Visual Artist: Painting
I went to high school at Brecksville High and majored in art, but my interest in art goes back to my fourth grade art teacher, Mr. Schraff, who always encouraged me to draw. After high school I was accepted to the Cleveland Institute of Art. I double majored in Drawing and Printmaking and studied under such great artists as Edwin Mieczkowski, Carroll Cassell, Jose Cintron and Paulo Pelosini. Of those instructors, I was most influenced by the late Ed Mieczkowski. Ed taught me how to work in series, and the importance of developing an idea and seeing it through to its conclusion. At the time I was under his tutelage, he was busy making his own art, which was primarily painted wood constructions. He hired my as an apprentice and I was able to help him with things such as cutting the wood on a band saw, and basic construction. Much of the work I do today is directly related to my time spent with Ed.
After I left the Institute, I attended one year of night school at The University of Akron majoring in Graphic Design. My thinking was that I could make more money in that field than in the Fine Arts, but I was unsatisfied with the possible prospect of ending up designing packaging for everyday items, (or some such kind of work, which just didn’t seem satisfying to me), so I resigned myself to the fact that I would be a city worker for the next thirty years and get a pension. During that time, I never lost sight of wanting to be a serious artist, but I could never find the time or motivation to dedicate myself to that prospect. I did do a few landscape paintings in watercolor and acrylic, painted several large murals for events, and painted portraits of my grandchildren and dogs, but I always knew that someday I would get back to the creative “me” that I had left behind at the Cleveland Institute of Art. Now I am retired and have the time to create art again, and I plan to make the most of it, with whatever time God grants me left on this earth.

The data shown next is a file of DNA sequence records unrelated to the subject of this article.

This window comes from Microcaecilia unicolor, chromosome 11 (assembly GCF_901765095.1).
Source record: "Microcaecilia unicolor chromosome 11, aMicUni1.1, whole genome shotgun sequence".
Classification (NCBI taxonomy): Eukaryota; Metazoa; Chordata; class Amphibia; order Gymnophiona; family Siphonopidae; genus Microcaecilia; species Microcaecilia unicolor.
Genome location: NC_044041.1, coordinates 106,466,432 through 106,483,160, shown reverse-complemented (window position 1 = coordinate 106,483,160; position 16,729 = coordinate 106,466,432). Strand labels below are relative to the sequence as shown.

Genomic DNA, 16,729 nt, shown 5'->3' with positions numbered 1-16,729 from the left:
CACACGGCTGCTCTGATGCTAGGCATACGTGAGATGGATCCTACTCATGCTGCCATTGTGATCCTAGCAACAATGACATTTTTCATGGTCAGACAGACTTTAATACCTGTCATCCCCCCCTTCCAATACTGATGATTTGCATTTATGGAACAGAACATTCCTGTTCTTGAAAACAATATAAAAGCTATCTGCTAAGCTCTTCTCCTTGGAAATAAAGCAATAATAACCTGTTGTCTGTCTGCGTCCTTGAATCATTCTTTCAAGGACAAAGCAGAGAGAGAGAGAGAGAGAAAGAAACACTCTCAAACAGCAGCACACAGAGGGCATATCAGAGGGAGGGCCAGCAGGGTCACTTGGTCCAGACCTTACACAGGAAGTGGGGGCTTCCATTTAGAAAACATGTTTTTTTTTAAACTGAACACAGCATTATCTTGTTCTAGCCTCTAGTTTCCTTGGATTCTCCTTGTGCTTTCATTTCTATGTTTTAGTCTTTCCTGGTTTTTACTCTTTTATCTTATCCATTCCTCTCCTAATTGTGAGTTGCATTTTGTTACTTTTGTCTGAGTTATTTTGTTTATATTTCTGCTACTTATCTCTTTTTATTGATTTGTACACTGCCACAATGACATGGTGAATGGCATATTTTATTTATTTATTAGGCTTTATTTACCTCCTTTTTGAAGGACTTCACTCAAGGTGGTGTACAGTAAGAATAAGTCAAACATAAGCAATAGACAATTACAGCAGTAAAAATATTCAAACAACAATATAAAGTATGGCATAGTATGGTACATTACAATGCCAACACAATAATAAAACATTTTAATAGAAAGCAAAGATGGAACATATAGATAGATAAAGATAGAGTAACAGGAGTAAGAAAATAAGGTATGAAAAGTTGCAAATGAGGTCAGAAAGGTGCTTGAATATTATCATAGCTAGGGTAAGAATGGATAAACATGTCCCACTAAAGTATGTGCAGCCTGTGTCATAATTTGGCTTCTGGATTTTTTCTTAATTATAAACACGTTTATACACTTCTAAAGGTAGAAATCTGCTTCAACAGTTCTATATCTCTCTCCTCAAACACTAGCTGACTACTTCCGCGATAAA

My current work may be best described as mixed media constructions. I start with wood, usually plywood cut to shapes, or sometimes square or rectangular, and build a frame behind it. The wood is painted or stained. I then attach shaped pieces of black poster board with small nails. Homemade paper of various colors is then glued to the poster board. (Making the paper is one of my favorite parts of the process.) Strips of wood or poster board are then nailed in an arranged way, sometimes to look random, sometimes more geometric, and oftentimes extending beyond the borders of the piece. Then I take photographs of different things I see in nature such as tree bark, gravel, wood chips, leaves, and the sky, usually while walking through the Metropark. Those photos are altered on the computer for color and cropping, printed out on standard copy paper, and then cut in strips. Those strips are then glued down to the wood strips in an interesting way, and then all the photo areas are brushed with epoxy resin to seal them. My current pieces are an observation of the ever-present relationship of hard edge things like poles, fences, buildings, signs, etc., represented by the straight lines of the wood stripping, and the beauty of nature as seen in the photographic element of the works. Future works will continue with this theme, but I plan to incorporate more “found” wood and even let the pieces get bigger, exploring more of the idea of going beyond the boundaries of conventional rectangular pieces.